In the world of hooks, man probes the riches and poverty of humanity as they come to expression in life
The need for Christians to study what they can only regard as the Book can never be in dispute. Yet some Christians believe that they need study only that one book, the Bible. The Bible is the Word of God, the revelation of Jesus Christ, they say, and what more need any Christian, even a minister, know than what God has already said? After all, are not all other books simply the words and wisdom of men? For practical reasons these persons concede that some knowledge of books may be necessary for actual living, as is a high school or college education, but such books and education are not regarded as spiritually essential.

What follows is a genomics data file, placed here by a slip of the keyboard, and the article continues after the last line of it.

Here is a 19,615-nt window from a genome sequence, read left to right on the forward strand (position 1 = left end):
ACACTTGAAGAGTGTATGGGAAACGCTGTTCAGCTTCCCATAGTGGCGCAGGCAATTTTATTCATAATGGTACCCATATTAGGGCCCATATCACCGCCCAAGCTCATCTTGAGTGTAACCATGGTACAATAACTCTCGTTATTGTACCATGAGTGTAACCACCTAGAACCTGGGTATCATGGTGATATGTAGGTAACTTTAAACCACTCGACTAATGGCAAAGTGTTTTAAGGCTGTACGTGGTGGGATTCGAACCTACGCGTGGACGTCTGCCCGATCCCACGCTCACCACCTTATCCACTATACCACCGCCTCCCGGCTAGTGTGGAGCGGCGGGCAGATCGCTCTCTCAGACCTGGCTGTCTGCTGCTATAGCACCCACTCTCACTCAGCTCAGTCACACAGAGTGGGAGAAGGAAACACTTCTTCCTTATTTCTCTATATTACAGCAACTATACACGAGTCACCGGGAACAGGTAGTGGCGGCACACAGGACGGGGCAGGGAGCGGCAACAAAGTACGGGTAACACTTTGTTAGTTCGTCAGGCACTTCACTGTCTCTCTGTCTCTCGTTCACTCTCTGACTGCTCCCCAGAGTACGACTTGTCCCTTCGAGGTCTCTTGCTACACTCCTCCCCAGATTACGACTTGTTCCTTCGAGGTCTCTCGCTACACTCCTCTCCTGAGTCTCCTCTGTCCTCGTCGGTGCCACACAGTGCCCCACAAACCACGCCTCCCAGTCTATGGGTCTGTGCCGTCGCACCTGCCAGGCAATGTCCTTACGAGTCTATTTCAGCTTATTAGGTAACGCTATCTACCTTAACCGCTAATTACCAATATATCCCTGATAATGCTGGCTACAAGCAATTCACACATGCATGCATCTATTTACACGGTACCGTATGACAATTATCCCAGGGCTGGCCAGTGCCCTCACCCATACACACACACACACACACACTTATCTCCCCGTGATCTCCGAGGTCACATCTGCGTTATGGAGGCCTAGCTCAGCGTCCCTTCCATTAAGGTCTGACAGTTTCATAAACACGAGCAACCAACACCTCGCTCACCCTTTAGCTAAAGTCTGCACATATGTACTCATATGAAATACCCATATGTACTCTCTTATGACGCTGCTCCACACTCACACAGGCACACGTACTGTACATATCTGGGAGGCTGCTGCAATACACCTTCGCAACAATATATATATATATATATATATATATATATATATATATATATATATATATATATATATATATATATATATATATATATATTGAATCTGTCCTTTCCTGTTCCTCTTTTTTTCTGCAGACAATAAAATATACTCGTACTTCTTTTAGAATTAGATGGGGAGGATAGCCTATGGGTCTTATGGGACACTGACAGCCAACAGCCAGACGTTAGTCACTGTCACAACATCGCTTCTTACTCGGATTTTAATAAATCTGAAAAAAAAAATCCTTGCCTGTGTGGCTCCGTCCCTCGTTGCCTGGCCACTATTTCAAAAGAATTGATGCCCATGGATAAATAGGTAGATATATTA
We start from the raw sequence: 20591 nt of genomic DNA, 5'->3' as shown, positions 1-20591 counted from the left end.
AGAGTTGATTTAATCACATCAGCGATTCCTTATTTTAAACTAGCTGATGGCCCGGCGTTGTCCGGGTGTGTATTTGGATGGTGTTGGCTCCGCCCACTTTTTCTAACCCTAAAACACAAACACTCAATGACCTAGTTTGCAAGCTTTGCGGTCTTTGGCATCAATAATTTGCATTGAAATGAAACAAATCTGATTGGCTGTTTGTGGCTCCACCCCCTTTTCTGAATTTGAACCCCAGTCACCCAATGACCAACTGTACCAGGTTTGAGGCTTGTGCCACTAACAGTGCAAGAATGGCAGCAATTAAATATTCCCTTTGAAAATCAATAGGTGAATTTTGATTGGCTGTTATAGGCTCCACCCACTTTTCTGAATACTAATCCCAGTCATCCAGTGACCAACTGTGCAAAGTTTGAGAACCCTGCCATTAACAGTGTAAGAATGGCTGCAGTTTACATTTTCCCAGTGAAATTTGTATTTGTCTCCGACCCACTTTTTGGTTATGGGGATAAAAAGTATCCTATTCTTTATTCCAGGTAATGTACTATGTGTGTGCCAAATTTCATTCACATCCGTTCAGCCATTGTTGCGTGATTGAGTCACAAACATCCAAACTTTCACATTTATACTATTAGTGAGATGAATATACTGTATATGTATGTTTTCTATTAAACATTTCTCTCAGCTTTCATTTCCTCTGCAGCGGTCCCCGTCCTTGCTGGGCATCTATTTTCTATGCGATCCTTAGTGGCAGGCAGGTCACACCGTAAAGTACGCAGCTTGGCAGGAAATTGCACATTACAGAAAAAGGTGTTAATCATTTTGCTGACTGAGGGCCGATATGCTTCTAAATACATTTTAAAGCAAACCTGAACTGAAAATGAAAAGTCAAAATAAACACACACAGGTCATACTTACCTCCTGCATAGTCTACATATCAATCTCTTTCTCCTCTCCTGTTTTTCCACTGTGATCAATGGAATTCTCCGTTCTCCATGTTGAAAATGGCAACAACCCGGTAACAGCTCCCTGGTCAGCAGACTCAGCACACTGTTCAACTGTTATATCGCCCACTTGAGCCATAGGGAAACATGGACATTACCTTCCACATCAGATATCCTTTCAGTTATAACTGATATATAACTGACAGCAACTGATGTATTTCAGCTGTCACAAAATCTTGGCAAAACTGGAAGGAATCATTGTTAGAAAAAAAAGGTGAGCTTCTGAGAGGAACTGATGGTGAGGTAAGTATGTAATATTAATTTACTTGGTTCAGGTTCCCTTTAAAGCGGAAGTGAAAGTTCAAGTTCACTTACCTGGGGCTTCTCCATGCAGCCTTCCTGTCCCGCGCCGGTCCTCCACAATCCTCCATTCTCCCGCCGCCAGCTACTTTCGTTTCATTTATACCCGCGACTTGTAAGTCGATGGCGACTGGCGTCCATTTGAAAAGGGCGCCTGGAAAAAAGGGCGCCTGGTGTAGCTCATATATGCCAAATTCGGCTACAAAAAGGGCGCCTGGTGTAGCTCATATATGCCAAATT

People who take such a view of the Book and the books do not believe that a Christian can be a humanist. Humanism in the authentic Renaissance meaning—a genuine interest in all aspects of human life, such as science, art, literature, theater, sports, politics, music—is regarded as inherently unchristian, evidence of a substandard spirituality. In this view, there can be no Christian humanism. Those who say this forget the debt Luther and Calvin, to say nothing of Erasmus, owed to classical humanism. They who deny the legitimacy of an authentic Christian humanism feel that the beauty of the rose has nothing to do with the beauty of Christ. They may have fun, but they have an odd sense of guilt when they do, as if they were taking a spiritual holiday. They may read Plato and Shakespeare, or even T. S. Eliot and Hemingway, but they do so with the uneasy feeling that they should be reading Isaiah. Those who are ministers find it difficult to preach Thanksgiving Day sermons that differ from their usual Sunday ...1
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